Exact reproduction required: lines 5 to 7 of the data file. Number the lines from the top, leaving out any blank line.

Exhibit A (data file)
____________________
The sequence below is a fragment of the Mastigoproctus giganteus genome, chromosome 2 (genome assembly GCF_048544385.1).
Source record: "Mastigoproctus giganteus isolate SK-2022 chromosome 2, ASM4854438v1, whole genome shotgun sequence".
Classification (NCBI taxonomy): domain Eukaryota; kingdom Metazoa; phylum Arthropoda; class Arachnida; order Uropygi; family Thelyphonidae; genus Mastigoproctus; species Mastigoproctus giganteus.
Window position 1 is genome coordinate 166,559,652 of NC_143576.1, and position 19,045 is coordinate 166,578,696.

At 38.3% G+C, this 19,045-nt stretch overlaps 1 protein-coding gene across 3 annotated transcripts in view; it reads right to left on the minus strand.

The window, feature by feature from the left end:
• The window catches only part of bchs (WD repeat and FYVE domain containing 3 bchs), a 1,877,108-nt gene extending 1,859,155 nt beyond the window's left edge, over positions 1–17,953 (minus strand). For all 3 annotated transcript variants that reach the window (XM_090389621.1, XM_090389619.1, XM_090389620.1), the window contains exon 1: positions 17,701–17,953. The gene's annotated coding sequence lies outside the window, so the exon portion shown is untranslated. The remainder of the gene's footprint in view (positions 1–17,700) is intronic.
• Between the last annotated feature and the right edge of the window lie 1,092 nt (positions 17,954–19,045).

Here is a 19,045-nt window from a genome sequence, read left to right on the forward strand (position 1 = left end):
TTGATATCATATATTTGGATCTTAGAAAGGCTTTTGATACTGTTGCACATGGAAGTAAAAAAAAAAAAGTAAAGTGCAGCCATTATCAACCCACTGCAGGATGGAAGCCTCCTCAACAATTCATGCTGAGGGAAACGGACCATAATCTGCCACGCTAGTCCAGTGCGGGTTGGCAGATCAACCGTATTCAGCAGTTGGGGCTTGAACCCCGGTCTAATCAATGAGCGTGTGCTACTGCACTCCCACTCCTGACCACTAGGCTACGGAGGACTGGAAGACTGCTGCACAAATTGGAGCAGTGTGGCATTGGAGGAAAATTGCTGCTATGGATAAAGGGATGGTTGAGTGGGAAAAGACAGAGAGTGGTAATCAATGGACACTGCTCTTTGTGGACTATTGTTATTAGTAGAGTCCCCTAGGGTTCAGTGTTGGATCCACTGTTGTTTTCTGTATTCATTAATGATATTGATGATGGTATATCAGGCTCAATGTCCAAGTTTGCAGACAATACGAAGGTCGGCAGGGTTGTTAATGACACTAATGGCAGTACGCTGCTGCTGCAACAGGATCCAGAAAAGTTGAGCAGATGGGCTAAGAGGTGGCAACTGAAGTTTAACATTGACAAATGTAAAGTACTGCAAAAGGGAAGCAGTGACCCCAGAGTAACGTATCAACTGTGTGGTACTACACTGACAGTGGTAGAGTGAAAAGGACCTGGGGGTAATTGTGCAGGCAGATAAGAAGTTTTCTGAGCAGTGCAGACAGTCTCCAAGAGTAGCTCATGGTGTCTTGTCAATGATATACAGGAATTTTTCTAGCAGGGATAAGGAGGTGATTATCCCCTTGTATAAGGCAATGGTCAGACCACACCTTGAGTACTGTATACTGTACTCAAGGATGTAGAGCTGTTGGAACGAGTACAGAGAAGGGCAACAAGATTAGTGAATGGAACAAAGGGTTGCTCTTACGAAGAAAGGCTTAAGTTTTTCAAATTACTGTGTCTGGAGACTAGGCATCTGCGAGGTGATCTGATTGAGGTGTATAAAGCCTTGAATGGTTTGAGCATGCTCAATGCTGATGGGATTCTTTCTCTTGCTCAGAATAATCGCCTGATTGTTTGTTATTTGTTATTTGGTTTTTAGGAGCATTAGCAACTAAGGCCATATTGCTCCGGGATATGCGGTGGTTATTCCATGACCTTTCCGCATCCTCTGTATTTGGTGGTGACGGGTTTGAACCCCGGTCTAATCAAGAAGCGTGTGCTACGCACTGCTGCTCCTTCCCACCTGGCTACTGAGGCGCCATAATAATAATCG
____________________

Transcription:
At 38.3% G+C, this 19,045-nt stretch overlaps 1 protein-coding gene across 3 annotated transcripts in view; it reads right to left on the minus strand.

The window, feature by feature from the left end:
• The window catches only part of bchs (WD repeat and FYVE domain containing 3 bchs), a 1,877,108-nt gene extending 1,859,155 nt beyond the window's left edge, over positions 1–17,953 (minus strand). For all 3 annotated transcript variants that reach the window (XM_090389621.1, XM_090389619.1, XM_090389620.1), the window contains exon 1: positions 17,701–17,953. The gene's annotated coding sequence lies outside the window, so the exon portion shown is untranslated. The remainder of the gene's footprint in view (positions 1–17,700) is intronic.